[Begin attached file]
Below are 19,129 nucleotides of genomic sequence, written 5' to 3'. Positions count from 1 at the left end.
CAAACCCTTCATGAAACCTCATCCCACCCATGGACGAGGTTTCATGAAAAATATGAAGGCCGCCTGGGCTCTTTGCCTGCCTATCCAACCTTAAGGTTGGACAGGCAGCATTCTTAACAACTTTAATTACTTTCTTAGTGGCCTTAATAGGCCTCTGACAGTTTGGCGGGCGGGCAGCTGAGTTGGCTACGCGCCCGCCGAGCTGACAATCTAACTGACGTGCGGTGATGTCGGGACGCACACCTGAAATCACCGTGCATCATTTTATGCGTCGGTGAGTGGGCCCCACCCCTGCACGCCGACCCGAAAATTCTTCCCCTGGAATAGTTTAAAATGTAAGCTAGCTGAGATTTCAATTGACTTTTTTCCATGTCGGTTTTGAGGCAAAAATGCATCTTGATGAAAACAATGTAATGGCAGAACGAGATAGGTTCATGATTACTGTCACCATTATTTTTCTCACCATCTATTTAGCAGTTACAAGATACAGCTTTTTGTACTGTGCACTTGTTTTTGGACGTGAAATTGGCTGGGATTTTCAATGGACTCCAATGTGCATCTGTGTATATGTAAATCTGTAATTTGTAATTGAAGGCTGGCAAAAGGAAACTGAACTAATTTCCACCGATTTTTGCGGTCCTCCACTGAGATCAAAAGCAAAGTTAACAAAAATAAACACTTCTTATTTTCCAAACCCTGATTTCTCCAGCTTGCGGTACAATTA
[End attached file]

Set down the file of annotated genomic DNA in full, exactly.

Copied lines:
Below are 19,129 nucleotides of genomic sequence, written 5' to 3'. Positions count from 1 at the left end.
CAAACCCTTCATGAAACCTCATCCCACCCATGGACGAGGTTTCATGAAAAATATGAAGGCCGCCTGGGCTCTTTGCCTGCCTATCCAACCTTAAGGTTGGACAGGCAGCATTCTTAACAACTTTAATTACTTTCTTAGTGGCCTTAATAGGCCTCTGACAGTTTGGCGGGCGGGCAGCTGAGTTGGCTACGCGCCCGCCGAGCTGACAATCTAACTGACGTGCGGTGATGTCGGGACGCACACCTGAAATCACCGTGCATCATTTTATGCGTCGGTGAGTGGGCCCCACCCCTGCACGCCGACCCGAAAATTCTTCCCCTGGAATAGTTTAAAATGTAAGCTAGCTGAGATTTCAATTGACTTTTTTCCATGTCGGTTTTGAGGCAAAAATGCATCTTGATGAAAACAATGTAATGGCAGAACGAGATAGGTTCATGATTACTGTCACCATTATTTTTCTCACCATCTATTTAGCAGTTACAAGATACAGCTTTTTGTACTGTGCACTTGTTTTTGGACGTGAAATTGGCTGGGATTTTCAATGGACTCCAATGTGCATCTGTGTATATGTAAATCTGTAATTTGTAATTGAAGGCTGGCAAAAGGAAACTGAACTAATTTCCACCGATTTTTGCGGTCCTCCACTGAGATCAAAAGCAAAGTTAACAAAAATAAACACTTCTTATTTTCCAAACCCTGATTTCTCCAGCTTGCGGTACAATTA